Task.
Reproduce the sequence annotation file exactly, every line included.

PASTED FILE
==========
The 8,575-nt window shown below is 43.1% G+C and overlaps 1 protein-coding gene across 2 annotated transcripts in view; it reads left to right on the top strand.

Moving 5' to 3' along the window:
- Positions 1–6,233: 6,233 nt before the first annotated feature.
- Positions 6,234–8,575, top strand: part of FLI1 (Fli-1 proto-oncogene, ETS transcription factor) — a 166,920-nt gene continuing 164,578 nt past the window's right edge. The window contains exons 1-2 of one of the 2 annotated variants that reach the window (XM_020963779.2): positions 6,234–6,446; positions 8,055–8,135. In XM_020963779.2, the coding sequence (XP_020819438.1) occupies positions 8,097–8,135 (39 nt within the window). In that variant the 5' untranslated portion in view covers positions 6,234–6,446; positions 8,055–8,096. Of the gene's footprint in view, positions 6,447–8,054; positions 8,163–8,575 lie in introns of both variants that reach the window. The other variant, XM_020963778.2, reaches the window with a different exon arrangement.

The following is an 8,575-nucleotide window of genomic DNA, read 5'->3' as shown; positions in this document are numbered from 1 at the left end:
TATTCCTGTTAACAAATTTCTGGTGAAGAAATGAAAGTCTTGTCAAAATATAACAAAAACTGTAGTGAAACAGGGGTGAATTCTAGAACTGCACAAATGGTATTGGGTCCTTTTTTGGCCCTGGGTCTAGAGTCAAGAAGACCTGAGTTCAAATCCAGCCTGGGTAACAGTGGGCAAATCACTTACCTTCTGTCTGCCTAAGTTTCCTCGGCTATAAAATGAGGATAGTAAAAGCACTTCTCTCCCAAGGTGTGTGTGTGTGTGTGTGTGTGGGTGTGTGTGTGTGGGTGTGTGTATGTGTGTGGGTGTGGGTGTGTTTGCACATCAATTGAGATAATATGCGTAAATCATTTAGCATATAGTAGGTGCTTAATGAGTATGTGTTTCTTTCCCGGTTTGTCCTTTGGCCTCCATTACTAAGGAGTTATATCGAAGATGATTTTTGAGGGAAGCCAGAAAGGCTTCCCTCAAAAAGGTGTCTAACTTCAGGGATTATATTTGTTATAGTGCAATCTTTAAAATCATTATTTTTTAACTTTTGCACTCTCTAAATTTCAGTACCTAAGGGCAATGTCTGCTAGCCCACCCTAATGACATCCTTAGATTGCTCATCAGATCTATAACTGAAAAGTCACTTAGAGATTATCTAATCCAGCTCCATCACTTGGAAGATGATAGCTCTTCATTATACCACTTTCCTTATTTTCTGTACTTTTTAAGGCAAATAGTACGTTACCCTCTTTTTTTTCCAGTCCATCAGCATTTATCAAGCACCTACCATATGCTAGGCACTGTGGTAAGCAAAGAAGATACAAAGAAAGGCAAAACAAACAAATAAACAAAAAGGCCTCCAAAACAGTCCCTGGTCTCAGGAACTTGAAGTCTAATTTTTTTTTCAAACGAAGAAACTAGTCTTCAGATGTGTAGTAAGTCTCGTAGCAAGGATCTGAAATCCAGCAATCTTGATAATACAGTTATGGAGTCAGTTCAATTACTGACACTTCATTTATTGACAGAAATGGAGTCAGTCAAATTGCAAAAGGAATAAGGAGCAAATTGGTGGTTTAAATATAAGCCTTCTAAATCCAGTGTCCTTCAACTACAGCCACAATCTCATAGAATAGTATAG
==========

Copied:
The 8,575-nt window shown below is 43.1% G+C and overlaps 1 protein-coding gene across 2 annotated transcripts in view; it reads left to right on the top strand.

Moving 5' to 3' along the window:
- Positions 1–6,233: 6,233 nt before the first annotated feature.
- Positions 6,234–8,575, top strand: part of FLI1 (Fli-1 proto-oncogene, ETS transcription factor) — a 166,920-nt gene continuing 164,578 nt past the window's right edge. The window contains exons 1-2 of one of the 2 annotated variants that reach the window (XM_020963779.2): positions 6,234–6,446; positions 8,055–8,135. In XM_020963779.2, the coding sequence (XP_020819438.1) occupies positions 8,097–8,135 (39 nt within the window). In that variant the 5' untranslated portion in view covers positions 6,234–6,446; positions 8,055–8,096. Of the gene's footprint in view, positions 6,447–8,054; positions 8,163–8,575 lie in introns of both variants that reach the window. The other variant, XM_020963778.2, reaches the window with a different exon arrangement.

The following is an 8,575-nucleotide window of genomic DNA, read 5'->3' as shown; positions in this document are numbered from 1 at the left end:
TATTCCTGTTAACAAATTTCTGGTGAAGAAATGAAAGTCTTGTCAAAATATAACAAAAACTGTAGTGAAACAGGGGTGAATTCTAGAACTGCACAAATGGTATTGGGTCCTTTTTTGGCCCTGGGTCTAGAGTCAAGAAGACCTGAGTTCAAATCCAGCCTGGGTAACAGTGGGCAAATCACTTACCTTCTGTCTGCCTAAGTTTCCTCGGCTATAAAATGAGGATAGTAAAAGCACTTCTCTCCCAAGGTGTGTGTGTGTGTGTGTGTGTGGGTGTGTGTGTGTGGGTGTGTGTATGTGTGTGGGTGTGGGTGTGTTTGCACATCAATTGAGATAATATGCGTAAATCATTTAGCATATAGTAGGTGCTTAATGAGTATGTGTTTCTTTCCCGGTTTGTCCTTTGGCCTCCATTACTAAGGAGTTATATCGAAGATGATTTTTGAGGGAAGCCAGAAAGGCTTCCCTCAAAAAGGTGTCTAACTTCAGGGATTATATTTGTTATAGTGCAATCTTTAAAATCATTATTTTTTAACTTTTGCACTCTCTAAATTTCAGTACCTAAGGGCAATGTCTGCTAGCCCACCCTAATGACATCCTTAGATTGCTCATCAGATCTATAACTGAAAAGTCACTTAGAGATTATCTAATCCAGCTCCATCACTTGGAAGATGATAGCTCTTCATTATACCACTTTCCTTATTTTCTGTACTTTTTAAGGCAAATAGTACGTTACCCTCTTTTTTTTCCAGTCCATCAGCATTTATCAAGCACCTACCATATGCTAGGCACTGTGGTAAGCAAAGAAGATACAAAGAAAGGCAAAACAAACAAATAAACAAAAAGGCCTCCAAAACAGTCCCTGGTCTCAGGAACTTGAAGTCTAATTTTTTTTTCAAACGAAGAAACTAGTCTTCAGATGTGTAGTAAGTCTCGTAGCAAGGATCTGAAATCCAGCAATCTTGATAATACAGTTATGGAGTCAGTTCAATTACTGACACTTCATTTATTGACAGAAATGGAGTCAGTCAAATTGCAAAAGGAATAAGGAGCAAATTGGTGGTTTAAATATAAGCCTTCTAAATCCAGTGTCCTTCAACTACAGCCACAATCTCATAGAATAGTATAG